After missing features left a sour note for many upon the release of NHL 15, EA Sports is bringing some key modes back to NHL 16.
That meant giving the popular “EASHL” a test drive this past week via a beta released for Xbox One and Playstation 4.
Here’s the short version for those who see EASHL as a garble of letters: the mode – which stands for EA Sports Hockey League – allows you to play as a single, created player (instead of a team) with other people online. You can be a forward, defenseman or goalie, with a few templates like “sniper” and “power forward” to spice things up.
If you get lucky, 12 humans could be controlling the six individual positions per team in a single game.
Considering the potential there, people were upset that NHL 15 didn’t include the feature, but it appears to be back. So what kind of feedback did this trial run receive? Let’s take a quick look.
Game Informer was pleasantly surprised by how well the artificial intelligence handled things when a full team of human players wasn’t available (which is most common):
These non-player skaters are better than we anticipated. Defenders skillfully patrol the middle of the ice, intercepting passes and denying easy entry to the slot. If you pair a CPU defender with a human, it is smart enough to stay back should the player pinch or join the rush. On offense, we saw a few A.I. players put home juicy rebounds and successfully dislodge the puck from a defender during a forecheck.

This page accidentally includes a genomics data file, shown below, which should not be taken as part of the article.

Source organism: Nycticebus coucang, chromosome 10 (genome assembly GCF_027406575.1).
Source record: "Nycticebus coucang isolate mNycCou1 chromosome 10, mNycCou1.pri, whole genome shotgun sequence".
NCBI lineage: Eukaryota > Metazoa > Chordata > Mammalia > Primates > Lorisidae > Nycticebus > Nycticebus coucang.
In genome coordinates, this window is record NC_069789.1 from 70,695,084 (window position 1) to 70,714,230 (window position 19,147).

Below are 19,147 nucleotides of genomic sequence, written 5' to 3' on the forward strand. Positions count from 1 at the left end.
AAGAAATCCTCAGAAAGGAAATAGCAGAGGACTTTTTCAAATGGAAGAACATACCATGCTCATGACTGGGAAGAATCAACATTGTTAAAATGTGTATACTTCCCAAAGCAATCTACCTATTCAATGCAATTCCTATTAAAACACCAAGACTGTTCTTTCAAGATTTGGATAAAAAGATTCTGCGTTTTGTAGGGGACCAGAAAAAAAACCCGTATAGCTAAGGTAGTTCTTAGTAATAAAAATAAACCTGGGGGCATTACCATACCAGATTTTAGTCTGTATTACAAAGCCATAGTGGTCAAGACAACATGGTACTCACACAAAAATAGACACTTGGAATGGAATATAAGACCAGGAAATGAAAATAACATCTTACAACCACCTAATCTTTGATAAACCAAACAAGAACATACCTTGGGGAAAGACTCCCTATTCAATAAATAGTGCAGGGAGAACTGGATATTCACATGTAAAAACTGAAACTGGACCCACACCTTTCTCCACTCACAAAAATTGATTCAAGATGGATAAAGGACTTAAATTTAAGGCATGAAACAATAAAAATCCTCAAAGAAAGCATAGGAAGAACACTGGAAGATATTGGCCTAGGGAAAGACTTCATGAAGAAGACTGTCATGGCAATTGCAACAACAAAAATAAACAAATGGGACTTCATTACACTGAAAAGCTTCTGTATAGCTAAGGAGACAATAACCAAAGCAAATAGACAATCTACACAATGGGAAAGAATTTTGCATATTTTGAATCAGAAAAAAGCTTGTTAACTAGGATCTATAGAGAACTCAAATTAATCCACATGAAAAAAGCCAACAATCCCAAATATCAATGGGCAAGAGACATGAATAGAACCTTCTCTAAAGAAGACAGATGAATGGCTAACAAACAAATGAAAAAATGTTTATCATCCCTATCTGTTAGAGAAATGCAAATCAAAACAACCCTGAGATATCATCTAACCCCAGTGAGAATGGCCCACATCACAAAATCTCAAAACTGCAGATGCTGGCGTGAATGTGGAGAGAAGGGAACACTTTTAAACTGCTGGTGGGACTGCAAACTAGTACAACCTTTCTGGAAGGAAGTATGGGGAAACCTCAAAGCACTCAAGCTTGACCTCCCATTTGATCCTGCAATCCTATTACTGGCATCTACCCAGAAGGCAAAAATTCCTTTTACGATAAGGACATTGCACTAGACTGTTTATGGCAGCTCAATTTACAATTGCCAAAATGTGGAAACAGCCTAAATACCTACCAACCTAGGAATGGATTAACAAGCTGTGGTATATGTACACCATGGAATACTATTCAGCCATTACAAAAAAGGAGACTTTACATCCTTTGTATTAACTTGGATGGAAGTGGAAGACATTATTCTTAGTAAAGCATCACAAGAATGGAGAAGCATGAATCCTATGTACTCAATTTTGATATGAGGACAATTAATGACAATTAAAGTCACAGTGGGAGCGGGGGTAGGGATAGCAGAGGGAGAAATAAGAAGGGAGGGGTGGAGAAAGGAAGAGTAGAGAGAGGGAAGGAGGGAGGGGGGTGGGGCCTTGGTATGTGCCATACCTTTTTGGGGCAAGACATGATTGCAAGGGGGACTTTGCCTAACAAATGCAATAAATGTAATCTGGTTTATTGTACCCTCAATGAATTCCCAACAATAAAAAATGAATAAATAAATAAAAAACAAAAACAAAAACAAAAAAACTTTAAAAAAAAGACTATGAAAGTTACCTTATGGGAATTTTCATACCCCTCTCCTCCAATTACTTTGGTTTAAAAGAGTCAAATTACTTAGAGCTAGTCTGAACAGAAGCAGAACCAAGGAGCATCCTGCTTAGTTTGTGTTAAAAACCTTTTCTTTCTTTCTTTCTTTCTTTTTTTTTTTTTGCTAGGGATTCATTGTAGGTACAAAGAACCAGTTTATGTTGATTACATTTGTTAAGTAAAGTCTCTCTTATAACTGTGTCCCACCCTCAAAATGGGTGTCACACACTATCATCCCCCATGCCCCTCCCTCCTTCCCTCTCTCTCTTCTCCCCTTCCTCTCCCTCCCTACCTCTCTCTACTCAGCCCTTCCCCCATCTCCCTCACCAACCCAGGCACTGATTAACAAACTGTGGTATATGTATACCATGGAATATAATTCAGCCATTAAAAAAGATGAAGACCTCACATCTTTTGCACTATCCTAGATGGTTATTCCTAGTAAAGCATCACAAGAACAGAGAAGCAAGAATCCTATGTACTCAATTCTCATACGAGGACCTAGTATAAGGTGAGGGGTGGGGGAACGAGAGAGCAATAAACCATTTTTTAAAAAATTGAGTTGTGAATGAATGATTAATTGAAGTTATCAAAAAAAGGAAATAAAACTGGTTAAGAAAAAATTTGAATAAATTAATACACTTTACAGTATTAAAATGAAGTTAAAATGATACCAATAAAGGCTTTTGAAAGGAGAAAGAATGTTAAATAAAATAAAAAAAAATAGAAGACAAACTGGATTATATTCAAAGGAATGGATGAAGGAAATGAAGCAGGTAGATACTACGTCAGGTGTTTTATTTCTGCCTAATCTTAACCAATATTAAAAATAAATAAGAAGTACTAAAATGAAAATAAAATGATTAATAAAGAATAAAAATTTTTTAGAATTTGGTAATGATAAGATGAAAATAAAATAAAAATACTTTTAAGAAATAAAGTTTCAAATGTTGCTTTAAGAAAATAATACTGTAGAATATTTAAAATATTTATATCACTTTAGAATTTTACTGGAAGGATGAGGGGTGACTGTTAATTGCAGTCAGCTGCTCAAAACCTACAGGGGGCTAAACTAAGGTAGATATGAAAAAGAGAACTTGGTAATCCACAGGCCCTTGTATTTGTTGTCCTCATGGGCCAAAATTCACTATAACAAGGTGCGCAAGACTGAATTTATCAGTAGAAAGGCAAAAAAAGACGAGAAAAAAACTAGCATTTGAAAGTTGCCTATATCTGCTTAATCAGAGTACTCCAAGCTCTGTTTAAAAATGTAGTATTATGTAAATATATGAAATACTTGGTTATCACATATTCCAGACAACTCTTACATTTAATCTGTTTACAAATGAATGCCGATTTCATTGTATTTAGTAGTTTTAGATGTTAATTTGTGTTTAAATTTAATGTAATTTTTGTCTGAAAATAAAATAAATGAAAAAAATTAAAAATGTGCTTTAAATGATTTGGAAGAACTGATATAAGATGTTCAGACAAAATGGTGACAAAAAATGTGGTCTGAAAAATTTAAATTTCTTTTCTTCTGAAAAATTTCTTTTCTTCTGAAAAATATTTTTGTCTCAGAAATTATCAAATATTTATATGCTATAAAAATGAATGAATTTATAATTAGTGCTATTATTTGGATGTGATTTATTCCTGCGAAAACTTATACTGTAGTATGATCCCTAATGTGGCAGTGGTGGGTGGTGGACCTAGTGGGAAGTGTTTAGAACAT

This Hockey Writers post praises the customization options:
Even the team you create in NHL 16 is given more uniqueness with the new system. Now Mike “Doc” Emrick and Eddie Olczyk have the ability to say the name of your team that is given by you when you create your EASHL team. From standard team names to ridiculous ones you and your friends can get extremely creative when you create your team and team name, while at the same time getting the name recognition on-screen from one of the best announcers in the National Hockey League.
Fansided postulates that NHL 16 is already better than NHL 15, even based on what amounts to a dress rehearsal.
The Vancouver Province’s detailed write-up concludes on a down note for EA Sports:
The problem I have right now with EASHL is that it just wasn’t fun for me. Everything felt like a grueling game of old Minnesota trap hockey, where each game left me drained after it was over, instead of jubilant after having played a game with some friends. It might be an issue of a learning curve, and maybe after more time I will learn to adapt to the new NHL 16 way of life. It’s just adapting to a certain game play doesn’t necessarily guarantee a fun hockey game for me.
The beta is running through August 10, allowing the developers to make some tweaks before the game’s release in about one month. It sounds like there may still be some work to do, although there was plenty of positive feedback, too.
(EASHL logo via EA Sports.)